We’re only in November and already I’m hearing people discussing plans to undertake the challenge of Veganuary.
I’ll be honest, I quite enjoy sitting back in the first year of the month and watching friends and family attempt to adjust to a vegan diet. I’m A Celebrity will be over by then and this is the best next thing.
So I watch the ones who stock up on all the highly-processed meat alternatives hoping they can mimic the real thing. They’re usually the ones who'll miss meat the most and will resolve to have Beyond burgers once a week when January is over. I also watch the Veganuary contestants who go full-on clean living and fill their fridges with plants, placing the vegan cookbook they got for Christmas on the recipe stand and talking about ‘eating the rainbow’. Changing your diet so dramatically is a massive step and it’s not easy. In fact, in my experience, it usually takes a few attempts and adjustments before people find a vegan or plant-based diet that suits them.
Most people adopt veganism to champion animal welfare and take a stand against exploitation. However, for many, going plant-based has much to do with the damage industrial animal and dairy farming is doing to the planet. Certainly, the impact eating meat has on the environment is widely known now and leading to many consumers changing their eating habits. But what about everything else?
Yet, I’m always surprised that many will change their whole diet before tweaking their shopping habits. Using vegan products can be a change barely noticed and yet it often doesn’t even feature in Veganuary. Perhaps because we aren’t as aware of the everyday items that aren’t vegan. Including animal products used in our clothing, cosmetics and household products. So, here are a few items we may be using every day that could be replaced with vegan products.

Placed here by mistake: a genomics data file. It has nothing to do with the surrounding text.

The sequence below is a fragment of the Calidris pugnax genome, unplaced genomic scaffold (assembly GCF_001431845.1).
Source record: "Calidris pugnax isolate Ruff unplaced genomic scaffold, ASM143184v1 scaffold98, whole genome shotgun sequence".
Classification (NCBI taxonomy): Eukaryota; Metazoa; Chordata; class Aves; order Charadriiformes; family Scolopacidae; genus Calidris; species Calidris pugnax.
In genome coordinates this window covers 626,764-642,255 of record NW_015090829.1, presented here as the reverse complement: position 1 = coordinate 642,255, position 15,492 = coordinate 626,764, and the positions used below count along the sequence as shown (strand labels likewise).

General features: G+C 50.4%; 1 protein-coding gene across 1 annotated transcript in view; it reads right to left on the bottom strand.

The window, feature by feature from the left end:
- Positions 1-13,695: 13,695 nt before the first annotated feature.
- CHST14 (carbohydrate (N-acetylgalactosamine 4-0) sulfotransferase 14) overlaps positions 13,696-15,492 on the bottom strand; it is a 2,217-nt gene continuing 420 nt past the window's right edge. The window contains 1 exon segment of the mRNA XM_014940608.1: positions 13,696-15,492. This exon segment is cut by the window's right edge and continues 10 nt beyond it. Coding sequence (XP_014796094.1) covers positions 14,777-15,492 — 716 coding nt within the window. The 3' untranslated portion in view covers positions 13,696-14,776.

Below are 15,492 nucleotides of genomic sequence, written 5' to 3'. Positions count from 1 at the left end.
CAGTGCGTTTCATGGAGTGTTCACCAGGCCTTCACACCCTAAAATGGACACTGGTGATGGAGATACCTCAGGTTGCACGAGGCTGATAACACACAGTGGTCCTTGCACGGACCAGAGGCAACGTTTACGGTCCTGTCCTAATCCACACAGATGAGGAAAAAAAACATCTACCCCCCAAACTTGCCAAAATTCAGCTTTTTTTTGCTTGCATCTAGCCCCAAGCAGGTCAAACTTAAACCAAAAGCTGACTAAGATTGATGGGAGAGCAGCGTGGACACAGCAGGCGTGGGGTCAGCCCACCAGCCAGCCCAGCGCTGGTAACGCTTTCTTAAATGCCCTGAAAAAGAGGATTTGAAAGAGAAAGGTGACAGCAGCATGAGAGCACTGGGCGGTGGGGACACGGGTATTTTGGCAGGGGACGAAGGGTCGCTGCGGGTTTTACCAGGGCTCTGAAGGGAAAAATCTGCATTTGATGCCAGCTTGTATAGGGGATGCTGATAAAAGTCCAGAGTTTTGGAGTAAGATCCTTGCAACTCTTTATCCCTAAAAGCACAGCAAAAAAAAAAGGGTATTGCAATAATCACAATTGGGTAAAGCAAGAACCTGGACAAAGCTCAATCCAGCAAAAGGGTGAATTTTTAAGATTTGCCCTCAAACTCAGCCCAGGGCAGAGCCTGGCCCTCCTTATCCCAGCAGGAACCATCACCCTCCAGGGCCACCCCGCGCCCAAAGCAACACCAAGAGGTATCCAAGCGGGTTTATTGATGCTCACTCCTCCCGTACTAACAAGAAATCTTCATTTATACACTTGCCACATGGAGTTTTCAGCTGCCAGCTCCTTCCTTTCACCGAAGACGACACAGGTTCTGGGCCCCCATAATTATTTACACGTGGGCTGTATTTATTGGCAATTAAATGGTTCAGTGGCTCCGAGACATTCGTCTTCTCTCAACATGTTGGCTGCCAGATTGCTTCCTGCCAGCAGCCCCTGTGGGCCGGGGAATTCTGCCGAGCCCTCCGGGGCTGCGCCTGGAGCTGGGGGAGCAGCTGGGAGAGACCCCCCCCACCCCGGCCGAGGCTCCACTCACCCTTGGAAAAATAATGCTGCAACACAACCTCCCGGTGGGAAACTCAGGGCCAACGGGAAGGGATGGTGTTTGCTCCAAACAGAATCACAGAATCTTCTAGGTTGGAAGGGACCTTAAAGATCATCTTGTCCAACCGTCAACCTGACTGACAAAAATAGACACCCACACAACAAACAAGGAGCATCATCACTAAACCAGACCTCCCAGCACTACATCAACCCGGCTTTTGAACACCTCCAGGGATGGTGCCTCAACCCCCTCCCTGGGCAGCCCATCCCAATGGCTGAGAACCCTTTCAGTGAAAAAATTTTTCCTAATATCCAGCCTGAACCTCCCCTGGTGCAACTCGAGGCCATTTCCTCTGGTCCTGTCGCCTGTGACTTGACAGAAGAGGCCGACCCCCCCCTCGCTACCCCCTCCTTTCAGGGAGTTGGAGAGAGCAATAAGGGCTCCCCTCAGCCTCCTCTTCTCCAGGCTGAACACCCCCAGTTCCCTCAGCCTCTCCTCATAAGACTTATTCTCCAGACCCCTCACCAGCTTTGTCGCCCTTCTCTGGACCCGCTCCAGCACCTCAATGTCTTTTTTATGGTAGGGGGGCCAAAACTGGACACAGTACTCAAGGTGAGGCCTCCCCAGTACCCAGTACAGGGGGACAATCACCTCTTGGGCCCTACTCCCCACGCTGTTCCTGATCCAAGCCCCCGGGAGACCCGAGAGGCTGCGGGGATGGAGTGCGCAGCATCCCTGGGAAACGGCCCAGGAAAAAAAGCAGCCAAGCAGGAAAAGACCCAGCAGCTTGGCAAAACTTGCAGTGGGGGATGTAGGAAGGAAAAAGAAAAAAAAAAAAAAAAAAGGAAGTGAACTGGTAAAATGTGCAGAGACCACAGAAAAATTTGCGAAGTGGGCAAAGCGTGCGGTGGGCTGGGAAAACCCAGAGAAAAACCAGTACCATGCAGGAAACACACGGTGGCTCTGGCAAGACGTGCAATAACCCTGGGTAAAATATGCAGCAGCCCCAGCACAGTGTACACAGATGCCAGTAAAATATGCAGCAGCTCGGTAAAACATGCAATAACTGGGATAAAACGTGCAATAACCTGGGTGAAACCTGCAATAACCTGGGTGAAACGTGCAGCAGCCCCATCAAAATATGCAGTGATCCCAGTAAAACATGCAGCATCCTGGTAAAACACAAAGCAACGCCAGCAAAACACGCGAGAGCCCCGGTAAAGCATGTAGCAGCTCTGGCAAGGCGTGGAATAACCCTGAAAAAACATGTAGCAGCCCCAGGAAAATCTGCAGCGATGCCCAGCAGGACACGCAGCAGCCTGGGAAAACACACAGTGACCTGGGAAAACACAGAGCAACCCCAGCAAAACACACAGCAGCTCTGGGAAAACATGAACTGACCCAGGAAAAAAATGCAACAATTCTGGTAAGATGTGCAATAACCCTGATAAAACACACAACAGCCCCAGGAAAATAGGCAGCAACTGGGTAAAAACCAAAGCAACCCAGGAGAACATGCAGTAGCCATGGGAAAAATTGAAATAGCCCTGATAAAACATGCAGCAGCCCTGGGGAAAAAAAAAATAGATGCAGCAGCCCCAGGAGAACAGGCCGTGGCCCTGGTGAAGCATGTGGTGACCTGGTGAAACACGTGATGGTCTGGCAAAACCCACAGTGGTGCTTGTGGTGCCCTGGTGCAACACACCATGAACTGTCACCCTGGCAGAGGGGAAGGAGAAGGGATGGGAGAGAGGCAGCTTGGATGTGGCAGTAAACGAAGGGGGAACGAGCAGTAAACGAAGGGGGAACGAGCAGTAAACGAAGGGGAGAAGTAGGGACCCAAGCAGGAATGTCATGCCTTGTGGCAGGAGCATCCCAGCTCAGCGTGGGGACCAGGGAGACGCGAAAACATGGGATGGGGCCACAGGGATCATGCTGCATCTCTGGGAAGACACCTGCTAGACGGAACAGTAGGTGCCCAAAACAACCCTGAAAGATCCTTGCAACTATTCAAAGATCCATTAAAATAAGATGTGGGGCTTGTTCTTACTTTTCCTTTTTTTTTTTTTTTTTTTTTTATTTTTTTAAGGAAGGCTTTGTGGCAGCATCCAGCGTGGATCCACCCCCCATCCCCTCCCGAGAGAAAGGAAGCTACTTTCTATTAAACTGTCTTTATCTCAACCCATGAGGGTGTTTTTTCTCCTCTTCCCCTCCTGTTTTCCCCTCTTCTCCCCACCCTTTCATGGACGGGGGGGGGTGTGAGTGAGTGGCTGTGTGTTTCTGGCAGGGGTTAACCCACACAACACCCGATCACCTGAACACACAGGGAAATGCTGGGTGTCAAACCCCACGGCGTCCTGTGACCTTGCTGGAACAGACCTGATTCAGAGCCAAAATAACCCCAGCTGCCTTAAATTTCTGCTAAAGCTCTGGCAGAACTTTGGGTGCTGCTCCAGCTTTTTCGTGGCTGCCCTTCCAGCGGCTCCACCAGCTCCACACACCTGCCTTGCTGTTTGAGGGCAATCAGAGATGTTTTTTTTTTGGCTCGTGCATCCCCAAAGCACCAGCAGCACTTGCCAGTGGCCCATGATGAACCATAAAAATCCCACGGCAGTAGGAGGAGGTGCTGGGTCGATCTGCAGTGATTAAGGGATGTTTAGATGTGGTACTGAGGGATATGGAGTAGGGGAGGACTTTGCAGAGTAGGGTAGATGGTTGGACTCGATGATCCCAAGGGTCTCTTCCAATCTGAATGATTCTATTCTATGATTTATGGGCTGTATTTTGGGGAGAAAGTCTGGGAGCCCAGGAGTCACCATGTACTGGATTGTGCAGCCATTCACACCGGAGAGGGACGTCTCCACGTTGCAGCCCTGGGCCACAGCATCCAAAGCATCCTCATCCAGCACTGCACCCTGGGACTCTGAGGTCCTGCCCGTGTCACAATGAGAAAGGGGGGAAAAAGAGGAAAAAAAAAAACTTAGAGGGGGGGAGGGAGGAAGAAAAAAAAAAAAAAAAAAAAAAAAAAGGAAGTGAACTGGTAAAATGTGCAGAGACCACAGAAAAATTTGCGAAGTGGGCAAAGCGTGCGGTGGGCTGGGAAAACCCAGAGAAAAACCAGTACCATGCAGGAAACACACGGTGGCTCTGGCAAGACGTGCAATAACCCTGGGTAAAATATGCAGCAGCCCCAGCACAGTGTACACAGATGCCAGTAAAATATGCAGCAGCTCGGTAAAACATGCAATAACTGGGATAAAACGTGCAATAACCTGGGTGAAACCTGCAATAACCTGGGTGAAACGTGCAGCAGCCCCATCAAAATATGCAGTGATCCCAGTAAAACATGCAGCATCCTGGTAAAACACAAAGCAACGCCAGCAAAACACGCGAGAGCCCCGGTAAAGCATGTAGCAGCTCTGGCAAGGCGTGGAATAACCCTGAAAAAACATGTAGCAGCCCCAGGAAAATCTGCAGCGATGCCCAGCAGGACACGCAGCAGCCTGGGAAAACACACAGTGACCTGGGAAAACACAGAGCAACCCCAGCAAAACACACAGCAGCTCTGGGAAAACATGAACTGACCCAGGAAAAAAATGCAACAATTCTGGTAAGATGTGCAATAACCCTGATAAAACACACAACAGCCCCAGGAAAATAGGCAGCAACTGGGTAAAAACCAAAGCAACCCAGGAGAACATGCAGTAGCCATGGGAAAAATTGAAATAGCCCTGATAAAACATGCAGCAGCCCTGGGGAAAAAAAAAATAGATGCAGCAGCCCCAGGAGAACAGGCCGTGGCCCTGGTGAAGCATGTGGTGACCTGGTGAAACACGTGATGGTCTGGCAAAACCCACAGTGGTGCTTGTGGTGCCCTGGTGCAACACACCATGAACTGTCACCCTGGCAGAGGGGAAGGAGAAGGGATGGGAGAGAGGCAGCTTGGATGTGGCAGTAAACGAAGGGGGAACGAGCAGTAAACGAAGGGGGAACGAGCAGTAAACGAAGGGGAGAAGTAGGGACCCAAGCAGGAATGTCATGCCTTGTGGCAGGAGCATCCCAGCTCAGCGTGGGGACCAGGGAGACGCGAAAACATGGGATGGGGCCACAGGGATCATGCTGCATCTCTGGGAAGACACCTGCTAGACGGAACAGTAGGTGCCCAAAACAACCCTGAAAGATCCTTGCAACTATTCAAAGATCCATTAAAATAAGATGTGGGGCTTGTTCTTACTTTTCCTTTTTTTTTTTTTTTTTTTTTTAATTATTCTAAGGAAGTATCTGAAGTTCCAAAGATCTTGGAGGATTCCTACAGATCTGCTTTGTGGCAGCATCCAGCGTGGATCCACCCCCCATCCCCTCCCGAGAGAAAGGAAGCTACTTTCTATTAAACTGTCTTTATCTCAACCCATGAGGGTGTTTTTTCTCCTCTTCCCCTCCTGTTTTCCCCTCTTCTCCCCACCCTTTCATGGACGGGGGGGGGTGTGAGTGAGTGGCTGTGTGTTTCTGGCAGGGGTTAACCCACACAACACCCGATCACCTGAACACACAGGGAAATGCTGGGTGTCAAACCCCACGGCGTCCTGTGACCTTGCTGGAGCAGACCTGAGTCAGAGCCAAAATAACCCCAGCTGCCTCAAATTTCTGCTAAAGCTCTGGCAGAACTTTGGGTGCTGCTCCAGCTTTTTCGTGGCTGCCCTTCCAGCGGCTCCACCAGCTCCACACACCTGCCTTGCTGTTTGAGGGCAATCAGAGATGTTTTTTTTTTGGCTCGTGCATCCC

Before we begin, let me first say that I do not believe in or strive for perfectionism. Whilst I’m a big believer in sustainability and working towards an increasingly sustainable lifestyle, you must never feel unworthy if you are not making all the changes, all at once. As you’ll likely see from what is to follow, there is a fair amount and there is no perfectly sustainable lifestyle in the modern world - it’s just not possible. That said, this is information and tips, not instructions or pressure. So here are some of the vegan product swaps you may want to consider making, whether or not you are vegan.
Ok, let’s start with the minefield that is the ethics of making clothes with animal products. So, obviously leather, wool, silk and natural fur are not vegan. The clothing industry was born from using animal skins and fibres to keep warm and even with the advances in technology and synthetic materials, many of our clothes are still either made from animal products or have come into existence due to animal cruelty.
From an environmental perspective, the argument of whether animal-based or manmade fibres are best is a tricky one since animal materials tend to last longer, decompose naturally and are better quality, which means they don’t fall into the fast fashion category. Manmade fibres have a bad reputation since they are not made for long-term wear and they can take 20-200 years to decompose in landfill. Whereas wool typically takes less than 6 months.
However, there are alternatives to animal fabrics and manmade fibres that are cruelty-free and kind to the planet. Although you are likely to search harder and pay more. On the plus side, when we pay more we tend to value and care for our clothing more and it, therefore, lasts longer, which can neutralise the expense.
Planet-friendly vegan clothing fabrics include:
- Organic cotton
- Lyocell (made from wood pulp and highly sustainable)
- Pineapple leather (no it doesn’t smell like pineapples)